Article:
Litigation funding—United Kingdom—England & Wales—Q&A guide
Litigation funding—United Kingdom—England & Wales—Q&A guide

The following Dispute Resolution practice note provides comprehensive and up to date legal information covering:

  • Litigation funding—United Kingdom—England & Wales—Q&A guide
  • 1. Is third-party litigation funding permitted? Is it commonly used?
  • 2. Are there limits on the fees and interest funders can charge?
  • 3. Are there any specific legislative or regulatory provisions applicable to third-party litigation funding?
  • 4. Do specific professional or ethical rules apply to lawyers advising clients in relation to third-party litigation funding?
  • 5. Do any public bodies have any particular interest in or oversight over third-party litigation funding?
  • 6. May third-party funders insist on their choice of counsel?
  • 7. May funders attend or participate in hearings and settlement proceedings?
  • 8. Do funders have veto rights in respect of settlements?
  • 9. In what circumstances may a funder terminate funding?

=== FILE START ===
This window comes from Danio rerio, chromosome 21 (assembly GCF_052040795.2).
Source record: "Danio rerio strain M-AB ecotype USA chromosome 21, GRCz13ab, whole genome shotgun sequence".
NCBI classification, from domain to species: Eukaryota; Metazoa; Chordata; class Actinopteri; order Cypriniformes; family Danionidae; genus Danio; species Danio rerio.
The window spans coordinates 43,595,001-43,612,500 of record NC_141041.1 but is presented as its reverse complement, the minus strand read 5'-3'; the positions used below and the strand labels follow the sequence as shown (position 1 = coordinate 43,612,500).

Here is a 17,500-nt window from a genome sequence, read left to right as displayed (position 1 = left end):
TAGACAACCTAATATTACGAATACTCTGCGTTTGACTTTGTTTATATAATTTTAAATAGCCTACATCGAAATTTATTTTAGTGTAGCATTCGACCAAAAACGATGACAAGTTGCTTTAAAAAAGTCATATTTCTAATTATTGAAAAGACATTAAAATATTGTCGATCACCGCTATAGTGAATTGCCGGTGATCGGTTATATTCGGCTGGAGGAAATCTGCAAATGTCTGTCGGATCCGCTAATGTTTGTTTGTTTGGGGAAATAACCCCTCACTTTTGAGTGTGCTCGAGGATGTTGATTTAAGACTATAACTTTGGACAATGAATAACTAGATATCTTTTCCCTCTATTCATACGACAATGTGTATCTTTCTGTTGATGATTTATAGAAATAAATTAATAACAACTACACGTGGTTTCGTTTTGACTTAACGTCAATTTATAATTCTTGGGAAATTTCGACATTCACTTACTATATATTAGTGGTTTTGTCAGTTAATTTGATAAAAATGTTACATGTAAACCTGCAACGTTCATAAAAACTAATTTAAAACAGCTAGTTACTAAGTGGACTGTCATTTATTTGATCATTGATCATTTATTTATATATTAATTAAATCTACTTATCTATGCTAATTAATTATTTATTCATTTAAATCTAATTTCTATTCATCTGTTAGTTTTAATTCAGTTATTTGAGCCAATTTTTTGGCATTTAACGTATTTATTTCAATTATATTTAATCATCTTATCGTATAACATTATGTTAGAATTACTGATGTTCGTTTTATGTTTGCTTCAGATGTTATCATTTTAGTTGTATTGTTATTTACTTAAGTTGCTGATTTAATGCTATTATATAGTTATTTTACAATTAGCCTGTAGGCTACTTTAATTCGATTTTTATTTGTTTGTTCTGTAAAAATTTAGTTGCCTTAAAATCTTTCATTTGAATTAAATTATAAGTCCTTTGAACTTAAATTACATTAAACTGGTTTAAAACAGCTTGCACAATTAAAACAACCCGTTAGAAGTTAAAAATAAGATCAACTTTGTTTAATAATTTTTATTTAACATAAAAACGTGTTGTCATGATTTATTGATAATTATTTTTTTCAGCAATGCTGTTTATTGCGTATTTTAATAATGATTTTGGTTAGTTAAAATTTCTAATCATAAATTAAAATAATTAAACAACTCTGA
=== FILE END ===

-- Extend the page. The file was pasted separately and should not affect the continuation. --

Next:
• More...

Litigation funding—United Kingdom—England & Wales—Q&A guide

This Practice Note contains a jurisdiction-specific Q&A guide to litigation funding in United Kingdom - England & Wales published as part of the Lexology Getting the Deal Through series by Law Business Research (published: June 2021).

Authors: Woodsford—Steven Friel; Jonathan Barnes; Alex Hickson; Fred Bowman

1. Is third-party litigation funding permitted? Is it commonly used?

Third-party litigation funding is permitted and endorsed by the judiciary and policymakers as a tool of access to justice. Consistent with modern public policy, English courts have a generally positive attitude to third-party funding.

The Competition Appeal Tribunal recently described third-party litigation funding as 'a well-recognised feature of modern litigation' that 'facilitates access to justice for those who otherwise may be unable to afford it' (UK Trucks Claim Limited v Fiat Chrysler Automobiles NV and Others and Road Haulage Association Limited v Man SE and Others [2019] CAT 26). The tribunal's view underlines how far the law has changed since the days when funding another party's litigation could constitute both a crime and a tort.

The historic, and long-abandoned, prohibition of third-party litigation funding was rooted in the ancient concepts of maintenance and champerty. Maintenance is third-party support of another's litigation. Champerty is a form of maintenance in which the third party supports the litigation in return for a share of the proceeds.

At the start of the twentieth century,

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